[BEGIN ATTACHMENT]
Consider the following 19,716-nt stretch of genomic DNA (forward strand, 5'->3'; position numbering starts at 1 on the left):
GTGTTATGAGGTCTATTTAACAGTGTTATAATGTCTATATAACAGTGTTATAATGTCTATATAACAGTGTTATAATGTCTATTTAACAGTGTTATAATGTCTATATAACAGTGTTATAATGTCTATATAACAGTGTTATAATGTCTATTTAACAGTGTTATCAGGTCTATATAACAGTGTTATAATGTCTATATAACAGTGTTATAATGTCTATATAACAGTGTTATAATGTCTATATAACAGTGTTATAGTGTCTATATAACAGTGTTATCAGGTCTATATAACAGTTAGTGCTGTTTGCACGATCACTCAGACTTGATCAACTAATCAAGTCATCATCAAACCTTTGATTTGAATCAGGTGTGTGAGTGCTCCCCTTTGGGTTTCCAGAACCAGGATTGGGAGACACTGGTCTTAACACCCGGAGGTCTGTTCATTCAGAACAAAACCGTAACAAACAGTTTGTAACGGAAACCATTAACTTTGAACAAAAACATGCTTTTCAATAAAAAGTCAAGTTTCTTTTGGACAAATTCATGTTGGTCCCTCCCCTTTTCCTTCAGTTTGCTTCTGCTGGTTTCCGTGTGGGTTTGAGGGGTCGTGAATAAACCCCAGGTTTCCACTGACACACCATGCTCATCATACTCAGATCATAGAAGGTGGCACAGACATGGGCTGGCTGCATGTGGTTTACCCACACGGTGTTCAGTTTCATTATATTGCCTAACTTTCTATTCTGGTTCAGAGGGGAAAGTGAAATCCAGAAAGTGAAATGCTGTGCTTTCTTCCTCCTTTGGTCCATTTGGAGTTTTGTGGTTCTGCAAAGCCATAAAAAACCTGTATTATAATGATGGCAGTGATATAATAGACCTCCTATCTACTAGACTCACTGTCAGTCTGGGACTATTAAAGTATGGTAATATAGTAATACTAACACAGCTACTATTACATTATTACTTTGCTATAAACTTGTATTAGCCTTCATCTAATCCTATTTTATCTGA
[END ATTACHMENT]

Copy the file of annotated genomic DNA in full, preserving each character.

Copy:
Consider the following 19,716-nt stretch of genomic DNA (forward strand, 5'->3'; position numbering starts at 1 on the left):
GTGTTATGAGGTCTATTTAACAGTGTTATAATGTCTATATAACAGTGTTATAATGTCTATATAACAGTGTTATAATGTCTATTTAACAGTGTTATAATGTCTATATAACAGTGTTATAATGTCTATATAACAGTGTTATAATGTCTATTTAACAGTGTTATCAGGTCTATATAACAGTGTTATAATGTCTATATAACAGTGTTATAATGTCTATATAACAGTGTTATAATGTCTATATAACAGTGTTATAGTGTCTATATAACAGTGTTATCAGGTCTATATAACAGTTAGTGCTGTTTGCACGATCACTCAGACTTGATCAACTAATCAAGTCATCATCAAACCTTTGATTTGAATCAGGTGTGTGAGTGCTCCCCTTTGGGTTTCCAGAACCAGGATTGGGAGACACTGGTCTTAACACCCGGAGGTCTGTTCATTCAGAACAAAACCGTAACAAACAGTTTGTAACGGAAACCATTAACTTTGAACAAAAACATGCTTTTCAATAAAAAGTCAAGTTTCTTTTGGACAAATTCATGTTGGTCCCTCCCCTTTTCCTTCAGTTTGCTTCTGCTGGTTTCCGTGTGGGTTTGAGGGGTCGTGAATAAACCCCAGGTTTCCACTGACACACCATGCTCATCATACTCAGATCATAGAAGGTGGCACAGACATGGGCTGGCTGCATGTGGTTTACCCACACGGTGTTCAGTTTCATTATATTGCCTAACTTTCTATTCTGGTTCAGAGGGGAAAGTGAAATCCAGAAAGTGAAATGCTGTGCTTTCTTCCTCCTTTGGTCCATTTGGAGTTTTGTGGTTCTGCAAAGCCATAAAAAACCTGTATTATAATGATGGCAGTGATATAATAGACCTCCTATCTACTAGACTCACTGTCAGTCTGGGACTATTAAAGTATGGTAATATAGTAATACTAACACAGCTACTATTACATTATTACTTTGCTATAAACTTGTATTAGCCTTCATCTAATCCTATTTTATCTGA